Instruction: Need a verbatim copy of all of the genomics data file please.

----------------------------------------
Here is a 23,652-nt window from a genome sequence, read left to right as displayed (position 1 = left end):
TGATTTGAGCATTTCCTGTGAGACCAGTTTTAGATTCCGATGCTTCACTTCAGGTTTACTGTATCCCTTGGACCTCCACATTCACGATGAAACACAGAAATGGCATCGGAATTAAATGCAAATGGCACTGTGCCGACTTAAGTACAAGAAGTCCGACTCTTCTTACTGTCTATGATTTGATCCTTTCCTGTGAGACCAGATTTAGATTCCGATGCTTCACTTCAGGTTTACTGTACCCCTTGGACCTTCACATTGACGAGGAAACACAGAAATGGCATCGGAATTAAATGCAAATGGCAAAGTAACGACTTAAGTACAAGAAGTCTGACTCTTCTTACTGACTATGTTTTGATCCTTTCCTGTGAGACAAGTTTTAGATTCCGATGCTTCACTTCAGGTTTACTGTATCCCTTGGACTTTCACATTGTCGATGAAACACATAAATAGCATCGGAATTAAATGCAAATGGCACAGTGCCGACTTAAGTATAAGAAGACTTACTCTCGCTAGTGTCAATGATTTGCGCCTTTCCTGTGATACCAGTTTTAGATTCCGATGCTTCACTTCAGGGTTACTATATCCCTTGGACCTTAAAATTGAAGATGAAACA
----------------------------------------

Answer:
Here is a 23,652-nt window from a genome sequence, read left to right as displayed (position 1 = left end):
TGATTTGAGCATTTCCTGTGAGACCAGTTTTAGATTCCGATGCTTCACTTCAGGTTTACTGTATCCCTTGGACCTCCACATTCACGATGAAACACAGAAATGGCATCGGAATTAAATGCAAATGGCACTGTGCCGACTTAAGTACAAGAAGTCCGACTCTTCTTACTGTCTATGATTTGATCCTTTCCTGTGAGACCAGATTTAGATTCCGATGCTTCACTTCAGGTTTACTGTACCCCTTGGACCTTCACATTGACGAGGAAACACAGAAATGGCATCGGAATTAAATGCAAATGGCAAAGTAACGACTTAAGTACAAGAAGTCTGACTCTTCTTACTGACTATGTTTTGATCCTTTCCTGTGAGACAAGTTTTAGATTCCGATGCTTCACTTCAGGTTTACTGTATCCCTTGGACTTTCACATTGTCGATGAAACACATAAATAGCATCGGAATTAAATGCAAATGGCACAGTGCCGACTTAAGTATAAGAAGACTTACTCTCGCTAGTGTCAATGATTTGCGCCTTTCCTGTGATACCAGTTTTAGATTCCGATGCTTCACTTCAGGGTTACTATATCCCTTGGACCTTAAAATTGAAGATGAAACA